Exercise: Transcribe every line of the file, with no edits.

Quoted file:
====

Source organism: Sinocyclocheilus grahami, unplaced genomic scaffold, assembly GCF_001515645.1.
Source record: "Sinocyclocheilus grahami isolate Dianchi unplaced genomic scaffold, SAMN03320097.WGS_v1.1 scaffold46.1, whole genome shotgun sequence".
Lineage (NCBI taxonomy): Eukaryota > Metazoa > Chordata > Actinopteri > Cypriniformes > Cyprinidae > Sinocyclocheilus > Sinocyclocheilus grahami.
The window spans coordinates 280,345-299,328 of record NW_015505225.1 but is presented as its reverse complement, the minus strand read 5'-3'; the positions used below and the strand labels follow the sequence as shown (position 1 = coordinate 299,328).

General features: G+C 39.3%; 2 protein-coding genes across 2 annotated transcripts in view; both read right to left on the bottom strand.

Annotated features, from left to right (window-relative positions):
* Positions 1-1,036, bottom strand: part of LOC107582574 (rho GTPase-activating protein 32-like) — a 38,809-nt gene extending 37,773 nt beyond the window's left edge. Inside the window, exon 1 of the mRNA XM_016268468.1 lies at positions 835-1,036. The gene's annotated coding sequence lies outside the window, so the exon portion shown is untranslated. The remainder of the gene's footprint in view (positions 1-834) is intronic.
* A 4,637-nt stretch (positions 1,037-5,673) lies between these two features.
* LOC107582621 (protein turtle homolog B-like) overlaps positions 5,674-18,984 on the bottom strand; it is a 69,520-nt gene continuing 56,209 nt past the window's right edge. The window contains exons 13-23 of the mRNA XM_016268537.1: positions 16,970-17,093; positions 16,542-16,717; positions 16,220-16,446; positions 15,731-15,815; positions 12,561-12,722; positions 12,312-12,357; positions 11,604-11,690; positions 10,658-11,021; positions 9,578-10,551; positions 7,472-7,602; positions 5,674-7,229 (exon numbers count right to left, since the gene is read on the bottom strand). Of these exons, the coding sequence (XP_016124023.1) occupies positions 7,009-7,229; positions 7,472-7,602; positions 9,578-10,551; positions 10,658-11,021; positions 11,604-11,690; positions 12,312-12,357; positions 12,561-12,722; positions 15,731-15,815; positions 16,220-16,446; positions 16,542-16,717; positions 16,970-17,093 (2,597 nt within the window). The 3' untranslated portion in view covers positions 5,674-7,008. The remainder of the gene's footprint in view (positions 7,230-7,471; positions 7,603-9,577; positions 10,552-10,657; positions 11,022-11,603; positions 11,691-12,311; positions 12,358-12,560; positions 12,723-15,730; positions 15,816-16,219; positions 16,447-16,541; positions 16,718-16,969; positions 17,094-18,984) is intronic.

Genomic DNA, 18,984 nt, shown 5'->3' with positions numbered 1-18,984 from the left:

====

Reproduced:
Source organism: Sinocyclocheilus grahami, unplaced genomic scaffold, assembly GCF_001515645.1.
Source record: "Sinocyclocheilus grahami isolate Dianchi unplaced genomic scaffold, SAMN03320097.WGS_v1.1 scaffold46.1, whole genome shotgun sequence".
Lineage (NCBI taxonomy): Eukaryota > Metazoa > Chordata > Actinopteri > Cypriniformes > Cyprinidae > Sinocyclocheilus > Sinocyclocheilus grahami.
The window spans coordinates 280,345-299,328 of record NW_015505225.1 but is presented as its reverse complement, the minus strand read 5'-3'; the positions used below and the strand labels follow the sequence as shown (position 1 = coordinate 299,328).

General features: G+C 39.3%; 2 protein-coding genes across 2 annotated transcripts in view; both read right to left on the bottom strand.

Annotated features, from left to right (window-relative positions):
* Positions 1-1,036, bottom strand: part of LOC107582574 (rho GTPase-activating protein 32-like) — a 38,809-nt gene extending 37,773 nt beyond the window's left edge. Inside the window, exon 1 of the mRNA XM_016268468.1 lies at positions 835-1,036. The gene's annotated coding sequence lies outside the window, so the exon portion shown is untranslated. The remainder of the gene's footprint in view (positions 1-834) is intronic.
* A 4,637-nt stretch (positions 1,037-5,673) lies between these two features.
* LOC107582621 (protein turtle homolog B-like) overlaps positions 5,674-18,984 on the bottom strand; it is a 69,520-nt gene continuing 56,209 nt past the window's right edge. The window contains exons 13-23 of the mRNA XM_016268537.1: positions 16,970-17,093; positions 16,542-16,717; positions 16,220-16,446; positions 15,731-15,815; positions 12,561-12,722; positions 12,312-12,357; positions 11,604-11,690; positions 10,658-11,021; positions 9,578-10,551; positions 7,472-7,602; positions 5,674-7,229 (exon numbers count right to left, since the gene is read on the bottom strand). Of these exons, the coding sequence (XP_016124023.1) occupies positions 7,009-7,229; positions 7,472-7,602; positions 9,578-10,551; positions 10,658-11,021; positions 11,604-11,690; positions 12,312-12,357; positions 12,561-12,722; positions 15,731-15,815; positions 16,220-16,446; positions 16,542-16,717; positions 16,970-17,093 (2,597 nt within the window). The 3' untranslated portion in view covers positions 5,674-7,008. The remainder of the gene's footprint in view (positions 7,230-7,471; positions 7,603-9,577; positions 10,552-10,657; positions 11,022-11,603; positions 11,691-12,311; positions 12,358-12,560; positions 12,723-15,730; positions 15,816-16,219; positions 16,447-16,541; positions 16,718-16,969; positions 17,094-18,984) is intronic.

Genomic DNA, 18,984 nt, shown 5'->3' with positions numbered 1-18,984 from the left: